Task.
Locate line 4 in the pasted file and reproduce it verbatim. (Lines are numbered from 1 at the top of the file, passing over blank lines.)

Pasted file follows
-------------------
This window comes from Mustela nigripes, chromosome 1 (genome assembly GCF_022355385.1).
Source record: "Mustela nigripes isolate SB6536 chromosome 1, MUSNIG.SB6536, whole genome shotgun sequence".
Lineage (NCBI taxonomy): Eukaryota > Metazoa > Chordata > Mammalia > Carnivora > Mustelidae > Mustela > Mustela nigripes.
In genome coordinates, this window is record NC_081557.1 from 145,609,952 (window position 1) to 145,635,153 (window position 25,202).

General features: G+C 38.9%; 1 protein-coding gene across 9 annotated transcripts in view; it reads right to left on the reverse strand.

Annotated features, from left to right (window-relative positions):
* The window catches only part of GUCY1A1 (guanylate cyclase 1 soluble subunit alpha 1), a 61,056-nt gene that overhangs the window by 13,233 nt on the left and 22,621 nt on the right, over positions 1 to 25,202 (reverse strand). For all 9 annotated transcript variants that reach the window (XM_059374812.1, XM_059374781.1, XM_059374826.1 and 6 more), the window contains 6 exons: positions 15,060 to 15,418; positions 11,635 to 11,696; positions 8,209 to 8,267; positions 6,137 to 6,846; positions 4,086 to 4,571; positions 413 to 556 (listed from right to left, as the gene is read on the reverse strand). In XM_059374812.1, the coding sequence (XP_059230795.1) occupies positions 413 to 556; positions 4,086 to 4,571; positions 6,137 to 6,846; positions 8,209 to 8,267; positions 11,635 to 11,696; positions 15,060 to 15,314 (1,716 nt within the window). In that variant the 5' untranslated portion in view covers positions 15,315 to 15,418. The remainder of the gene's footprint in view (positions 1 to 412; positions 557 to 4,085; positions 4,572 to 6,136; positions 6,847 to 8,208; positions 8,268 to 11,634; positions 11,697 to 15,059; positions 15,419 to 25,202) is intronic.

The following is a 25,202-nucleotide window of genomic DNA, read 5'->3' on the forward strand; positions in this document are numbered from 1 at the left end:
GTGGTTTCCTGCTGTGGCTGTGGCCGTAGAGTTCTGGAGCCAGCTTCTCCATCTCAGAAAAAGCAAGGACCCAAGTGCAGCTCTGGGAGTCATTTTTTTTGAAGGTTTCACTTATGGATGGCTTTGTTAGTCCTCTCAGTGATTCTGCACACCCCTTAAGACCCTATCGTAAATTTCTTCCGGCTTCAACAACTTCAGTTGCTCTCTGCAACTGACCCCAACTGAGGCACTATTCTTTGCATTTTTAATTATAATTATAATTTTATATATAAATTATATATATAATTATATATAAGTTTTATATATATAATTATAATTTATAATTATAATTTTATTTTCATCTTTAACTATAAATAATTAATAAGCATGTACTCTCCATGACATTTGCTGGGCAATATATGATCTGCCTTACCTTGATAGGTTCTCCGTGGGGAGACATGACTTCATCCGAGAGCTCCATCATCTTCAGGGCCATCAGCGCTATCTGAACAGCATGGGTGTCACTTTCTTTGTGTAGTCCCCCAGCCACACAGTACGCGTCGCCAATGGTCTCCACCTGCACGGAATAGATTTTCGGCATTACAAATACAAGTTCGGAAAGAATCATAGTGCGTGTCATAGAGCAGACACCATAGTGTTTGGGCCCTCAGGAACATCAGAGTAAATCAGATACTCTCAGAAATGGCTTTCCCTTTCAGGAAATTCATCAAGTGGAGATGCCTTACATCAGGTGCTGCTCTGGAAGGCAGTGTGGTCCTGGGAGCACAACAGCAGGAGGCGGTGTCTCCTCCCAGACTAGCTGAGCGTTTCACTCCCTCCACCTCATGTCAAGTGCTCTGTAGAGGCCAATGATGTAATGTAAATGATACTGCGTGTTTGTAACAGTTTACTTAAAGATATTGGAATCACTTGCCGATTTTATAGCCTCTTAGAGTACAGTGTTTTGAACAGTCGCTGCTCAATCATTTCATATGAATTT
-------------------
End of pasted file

In genome coordinates, this window is record NC_081557.1 from 145,609,952 (window position 1) to 145,635,153 (window position 25,202).